No. Mediation is a voluntary and confidential process. Engaging in mediation and failing to resolve the dispute does not prejudice any party’s right to seek a judicial or arbitration determination should those be alternatives they would like to pursue. In fact, according to the Mediation Agreement signed at the beginning of every mediation session, the process and the discussions within mediation are confidential and therefore cannot be used to advantage by either party. Mediation simply offers an alternative means of resolving a dispute outside of the adversarial system of law.

Does The Mediator Decide For Us?

No. Mediation is a voluntary and confidential process in which the mediator acts impartially to help the parties come to a resolution of their choosing. Parties are responsible for the content of the mediation – mediators are responsible for the process of mediation. At no time will it be the role of the mediator to determine facts, make a judgment of law or otherwise impose their solution in any mediation. Mediators work in a “non-directive” manner, facilitating better communication and understanding between the parties, helping them explore possible solutions to their dispute and then assisting the parties in drawing-up a written Agreement that states the terms and conditions upon which they have decided to resolve their dispute.

What If We Can’t Agree At The Mediation?

Generally speaking, up to 80% of all cases submitted to mediation do settle. However, there are some that do not. If you fail to reach a conclusion during mediation you still have the right to resort to judicial or arbitration determination if those avenues are available to you. However, of the some 20% of cases that do not resolve during the first attempt at mediation, later attempts often do succeed as parties have had the opportunity to explore all of their options and many elect to try again to avoid the costliness and length of seeking a remedy through a court of law.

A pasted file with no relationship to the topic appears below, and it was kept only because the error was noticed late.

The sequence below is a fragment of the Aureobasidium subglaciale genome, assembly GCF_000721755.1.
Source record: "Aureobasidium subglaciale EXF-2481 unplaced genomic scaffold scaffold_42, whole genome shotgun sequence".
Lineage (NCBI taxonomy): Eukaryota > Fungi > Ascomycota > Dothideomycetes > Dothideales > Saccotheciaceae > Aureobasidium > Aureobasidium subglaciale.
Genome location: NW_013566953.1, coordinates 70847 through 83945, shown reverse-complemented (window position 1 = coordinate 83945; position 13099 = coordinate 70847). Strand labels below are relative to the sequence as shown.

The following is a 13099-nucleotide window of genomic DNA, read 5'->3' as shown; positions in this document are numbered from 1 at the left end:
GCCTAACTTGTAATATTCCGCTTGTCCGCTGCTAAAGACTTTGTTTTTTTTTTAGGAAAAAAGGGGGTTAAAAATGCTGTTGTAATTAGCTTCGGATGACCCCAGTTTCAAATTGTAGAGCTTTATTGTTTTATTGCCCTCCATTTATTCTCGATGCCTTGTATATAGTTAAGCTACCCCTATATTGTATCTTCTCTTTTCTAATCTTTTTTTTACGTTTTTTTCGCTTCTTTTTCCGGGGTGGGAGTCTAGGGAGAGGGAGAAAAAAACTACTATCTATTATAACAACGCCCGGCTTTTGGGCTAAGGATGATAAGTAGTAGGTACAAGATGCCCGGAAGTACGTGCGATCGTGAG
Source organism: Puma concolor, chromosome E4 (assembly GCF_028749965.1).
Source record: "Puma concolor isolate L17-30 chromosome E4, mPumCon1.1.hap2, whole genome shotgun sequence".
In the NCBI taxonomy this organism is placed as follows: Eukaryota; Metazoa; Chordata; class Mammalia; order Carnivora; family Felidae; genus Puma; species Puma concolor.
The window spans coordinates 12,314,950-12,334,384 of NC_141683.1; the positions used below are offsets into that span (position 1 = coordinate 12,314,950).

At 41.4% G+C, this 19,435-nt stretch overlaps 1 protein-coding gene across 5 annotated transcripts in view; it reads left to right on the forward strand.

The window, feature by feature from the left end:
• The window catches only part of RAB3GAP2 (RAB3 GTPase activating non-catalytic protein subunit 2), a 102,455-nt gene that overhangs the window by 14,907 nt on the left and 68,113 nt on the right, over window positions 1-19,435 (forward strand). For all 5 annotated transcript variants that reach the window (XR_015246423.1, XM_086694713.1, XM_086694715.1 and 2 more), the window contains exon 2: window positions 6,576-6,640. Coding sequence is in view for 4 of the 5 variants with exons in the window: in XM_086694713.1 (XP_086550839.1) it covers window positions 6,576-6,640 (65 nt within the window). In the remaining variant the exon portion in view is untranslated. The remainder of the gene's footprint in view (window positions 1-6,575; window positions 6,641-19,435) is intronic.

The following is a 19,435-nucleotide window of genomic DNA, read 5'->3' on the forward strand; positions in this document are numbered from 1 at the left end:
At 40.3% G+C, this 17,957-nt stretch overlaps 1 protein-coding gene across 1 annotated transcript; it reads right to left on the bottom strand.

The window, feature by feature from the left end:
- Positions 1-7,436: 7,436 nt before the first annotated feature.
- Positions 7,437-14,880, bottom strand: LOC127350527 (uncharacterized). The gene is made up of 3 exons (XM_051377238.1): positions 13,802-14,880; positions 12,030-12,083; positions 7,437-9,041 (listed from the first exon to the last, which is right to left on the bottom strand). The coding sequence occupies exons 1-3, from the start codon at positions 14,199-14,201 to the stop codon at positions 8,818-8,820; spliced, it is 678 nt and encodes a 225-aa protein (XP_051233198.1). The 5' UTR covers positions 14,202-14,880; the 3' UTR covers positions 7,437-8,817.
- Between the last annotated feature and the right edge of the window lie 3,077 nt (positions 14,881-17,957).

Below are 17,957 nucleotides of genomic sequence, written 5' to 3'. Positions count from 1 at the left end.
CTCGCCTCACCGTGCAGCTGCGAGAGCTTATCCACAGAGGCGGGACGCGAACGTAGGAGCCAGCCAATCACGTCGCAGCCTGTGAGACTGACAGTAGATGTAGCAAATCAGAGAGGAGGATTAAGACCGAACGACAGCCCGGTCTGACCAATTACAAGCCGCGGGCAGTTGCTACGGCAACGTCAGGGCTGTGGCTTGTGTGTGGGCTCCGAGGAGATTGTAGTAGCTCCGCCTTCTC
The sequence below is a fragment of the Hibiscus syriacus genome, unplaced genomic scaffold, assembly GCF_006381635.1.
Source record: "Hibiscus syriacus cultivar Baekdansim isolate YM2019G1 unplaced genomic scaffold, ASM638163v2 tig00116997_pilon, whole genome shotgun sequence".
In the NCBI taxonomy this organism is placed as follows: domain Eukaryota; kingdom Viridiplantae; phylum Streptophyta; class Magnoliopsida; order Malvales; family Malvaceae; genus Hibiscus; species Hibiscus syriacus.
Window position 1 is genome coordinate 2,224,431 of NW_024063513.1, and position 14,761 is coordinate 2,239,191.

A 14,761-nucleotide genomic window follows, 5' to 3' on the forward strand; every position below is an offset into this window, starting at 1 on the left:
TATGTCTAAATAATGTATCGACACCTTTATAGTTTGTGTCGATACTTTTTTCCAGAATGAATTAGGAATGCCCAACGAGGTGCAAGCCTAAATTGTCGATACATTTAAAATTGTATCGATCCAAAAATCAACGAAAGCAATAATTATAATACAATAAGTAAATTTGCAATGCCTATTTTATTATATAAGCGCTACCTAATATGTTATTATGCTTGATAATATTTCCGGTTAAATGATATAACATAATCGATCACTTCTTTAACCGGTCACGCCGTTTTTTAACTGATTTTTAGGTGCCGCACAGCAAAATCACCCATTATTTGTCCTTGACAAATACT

How Long Will Mediation Take?

Often, mediation can be completed in a single or even two sessions. However, it all depends on the type of dispute, its complexity and the preparedness of the parties to seek to resolve their differences in a non-adversarial setting. Some disputes can be mediated in a few hours, while others, like matrimonial disputes and separations, often require several, sometimes shorter sessions spread out over a number of weeks. This allows the parties to keep the emotional charge of their separations from overwhelming them and facilitates continued contact with their solicitors for advice on resolving issues that arise during mediation (however, solicitors have a powerful role to play at the mediation table should parties agree to have them participate in what is called “Collaborative Mediation”).